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Multi-Modal Competition and the Future of Mail

Multi-Modal Competition and the Future of Mail

Advances in Regulatory Economics series

Edited by Michael A. Crew and Paul R. Kleindorfer

This compilation of original papers selected from the 19th Conference on Postal and Delivery Economics and authored by an international cast of economists, lawyers, regulators and industry practitioners addresses perhaps the most significant problem that has ever faced the postal sector – electronic competition from information and communication technologies. This has increased significantly over the last few years with a consequent serious drop in mail volume.

Chapter 24: Accounting for Behavioral Biases for Non-biased Demand Estimations

Meloria Meschi and Carla Pace

Subjects: economics and finance, competition policy, public sector economics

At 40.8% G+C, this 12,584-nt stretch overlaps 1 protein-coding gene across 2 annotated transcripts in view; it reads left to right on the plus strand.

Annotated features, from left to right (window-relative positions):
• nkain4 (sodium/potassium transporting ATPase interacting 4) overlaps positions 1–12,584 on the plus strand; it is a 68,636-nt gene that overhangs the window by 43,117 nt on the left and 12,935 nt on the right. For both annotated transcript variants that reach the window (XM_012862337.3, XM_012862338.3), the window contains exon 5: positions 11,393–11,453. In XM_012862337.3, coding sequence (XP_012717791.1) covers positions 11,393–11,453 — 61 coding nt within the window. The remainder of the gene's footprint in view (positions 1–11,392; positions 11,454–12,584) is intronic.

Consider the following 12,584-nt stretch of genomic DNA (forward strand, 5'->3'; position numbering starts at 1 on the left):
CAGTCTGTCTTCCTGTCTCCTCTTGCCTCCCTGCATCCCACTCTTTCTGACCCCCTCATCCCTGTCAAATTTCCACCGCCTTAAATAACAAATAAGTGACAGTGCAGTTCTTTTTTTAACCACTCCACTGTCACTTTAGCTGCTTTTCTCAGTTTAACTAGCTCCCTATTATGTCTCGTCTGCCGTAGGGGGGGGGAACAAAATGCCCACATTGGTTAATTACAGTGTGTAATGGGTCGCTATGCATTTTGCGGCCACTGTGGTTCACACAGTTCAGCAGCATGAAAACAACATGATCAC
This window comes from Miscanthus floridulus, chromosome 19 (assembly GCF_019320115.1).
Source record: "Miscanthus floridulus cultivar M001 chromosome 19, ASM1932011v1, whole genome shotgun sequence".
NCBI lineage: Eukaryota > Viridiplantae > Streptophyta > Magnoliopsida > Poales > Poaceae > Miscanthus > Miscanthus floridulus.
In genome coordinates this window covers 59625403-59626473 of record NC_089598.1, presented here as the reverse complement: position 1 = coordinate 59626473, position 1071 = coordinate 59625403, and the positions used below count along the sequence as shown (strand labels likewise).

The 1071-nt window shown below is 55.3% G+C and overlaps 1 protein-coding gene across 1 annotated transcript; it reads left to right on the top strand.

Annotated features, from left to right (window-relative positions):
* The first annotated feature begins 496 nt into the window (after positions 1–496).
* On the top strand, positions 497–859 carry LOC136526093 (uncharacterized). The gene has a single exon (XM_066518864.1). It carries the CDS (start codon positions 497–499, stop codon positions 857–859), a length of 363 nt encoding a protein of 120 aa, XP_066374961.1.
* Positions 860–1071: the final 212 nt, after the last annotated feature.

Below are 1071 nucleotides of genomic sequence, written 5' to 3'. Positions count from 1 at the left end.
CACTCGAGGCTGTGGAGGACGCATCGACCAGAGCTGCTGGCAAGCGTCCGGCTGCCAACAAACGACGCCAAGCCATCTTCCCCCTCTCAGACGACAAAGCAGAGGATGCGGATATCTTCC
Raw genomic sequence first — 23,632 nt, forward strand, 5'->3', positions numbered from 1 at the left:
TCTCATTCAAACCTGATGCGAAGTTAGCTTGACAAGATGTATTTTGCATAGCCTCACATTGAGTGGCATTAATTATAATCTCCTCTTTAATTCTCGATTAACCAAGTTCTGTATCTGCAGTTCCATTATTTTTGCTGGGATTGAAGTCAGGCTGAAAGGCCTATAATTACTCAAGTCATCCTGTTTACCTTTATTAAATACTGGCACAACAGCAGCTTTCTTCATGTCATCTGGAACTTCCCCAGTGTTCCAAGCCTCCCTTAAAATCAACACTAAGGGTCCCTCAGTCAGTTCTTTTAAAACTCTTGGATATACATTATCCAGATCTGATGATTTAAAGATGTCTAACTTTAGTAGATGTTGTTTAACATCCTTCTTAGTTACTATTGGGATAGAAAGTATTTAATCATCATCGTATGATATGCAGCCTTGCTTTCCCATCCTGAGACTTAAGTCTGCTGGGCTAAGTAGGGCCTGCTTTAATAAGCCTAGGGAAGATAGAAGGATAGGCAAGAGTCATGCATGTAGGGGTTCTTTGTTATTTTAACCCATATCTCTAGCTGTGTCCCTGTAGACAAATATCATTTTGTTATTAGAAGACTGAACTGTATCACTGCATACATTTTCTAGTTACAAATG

333 P P1 D2 D1 0 Figure 24.1 Q2 Q1 Q Example of shift in demand due to a change in demand shifters price increases; (ii) for a given price level, a change in demand shifters causes a shift of the demand curve (see Figure 24.1). To use an example relevant to the postal sector, when broadband prices drop, the demand for letter mail would fall at any given mail price: when price is P1, the quantity demanded would fall from Q1 to Q2. In this example, the slope of the demand does not change when the curve shifts. According to traditional economic theory, therefore, the willingness to pay of individual consumers reflects their underlying rational preferences and does not depend on, or change with observed prices. This framework has particular consequences for modeling the demand by Homo economicus, not only in terms of what drives demand, but also in terms of how these drivers actually affect the quantities Homo economicus wants to buy and the value he derives from what he is buying. We discuss below how these prescriptions can be translated into empirical models of demand.6 3 EMPIRICAL TESTING BASED ON TRADITIONAL DEMAND ANALYSIS Homo Economicus and Reservation Prices The process by which rational consumers decide whether and how much to purchase of any given good is quite straightforward: they compare the market price7 to their reservation price and only buy the good if its price is lower than or equal to8 the reservation price. The modeling of...

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